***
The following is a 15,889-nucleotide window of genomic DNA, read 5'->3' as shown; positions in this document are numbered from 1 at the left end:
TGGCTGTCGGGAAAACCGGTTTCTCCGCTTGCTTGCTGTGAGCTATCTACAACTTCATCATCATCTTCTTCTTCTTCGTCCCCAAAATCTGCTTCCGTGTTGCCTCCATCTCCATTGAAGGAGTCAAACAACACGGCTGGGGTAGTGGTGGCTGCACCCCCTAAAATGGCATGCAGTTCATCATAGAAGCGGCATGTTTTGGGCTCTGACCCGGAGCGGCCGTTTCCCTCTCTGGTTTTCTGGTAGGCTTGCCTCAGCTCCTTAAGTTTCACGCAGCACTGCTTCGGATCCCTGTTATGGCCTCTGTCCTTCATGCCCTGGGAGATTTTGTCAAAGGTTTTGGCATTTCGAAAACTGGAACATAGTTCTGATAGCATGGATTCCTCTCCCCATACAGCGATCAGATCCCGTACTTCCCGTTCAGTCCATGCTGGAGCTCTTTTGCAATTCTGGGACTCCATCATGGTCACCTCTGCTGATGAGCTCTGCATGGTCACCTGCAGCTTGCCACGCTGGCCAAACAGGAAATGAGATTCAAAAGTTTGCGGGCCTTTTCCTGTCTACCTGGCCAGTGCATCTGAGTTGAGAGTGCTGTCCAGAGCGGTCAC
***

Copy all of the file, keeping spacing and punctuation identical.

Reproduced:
The following is a 15,889-nucleotide window of genomic DNA, read 5'->3' as shown; positions in this document are numbered from 1 at the left end:
TGGCTGTCGGGAAAACCGGTTTCTCCGCTTGCTTGCTGTGAGCTATCTACAACTTCATCATCATCTTCTTCTTCTTCGTCCCCAAAATCTGCTTCCGTGTTGCCTCCATCTCCATTGAAGGAGTCAAACAACACGGCTGGGGTAGTGGTGGCTGCACCCCCTAAAATGGCATGCAGTTCATCATAGAAGCGGCATGTTTTGGGCTCTGACCCGGAGCGGCCGTTTCCCTCTCTGGTTTTCTGGTAGGCTTGCCTCAGCTCCTTAAGTTTCACGCAGCACTGCTTCGGATCCCTGTTATGGCCTCTGTCCTTCATGCCCTGGGAGATTTTGTCAAAGGTTTTGGCATTTCGAAAACTGGAACATAGTTCTGATAGCATGGATTCCTCTCCCCATACAGCGATCAGATCCCGTACTTCCCGTTCAGTCCATGCTGGAGCTCTTTTGCAATTCTGGGACTCCATCATGGTCACCTCTGCTGATGAGCTCTGCATGGTCACCTGCAGCTTGCCACGCTGGCCAAACAGGAAATGAGATTCAAAAGTTTGCGGGCCTTTTCCTGTCTACCTGGCCAGTGCATCTGAGTTGAGAGTGCTGTCCAGAGCGGTCAC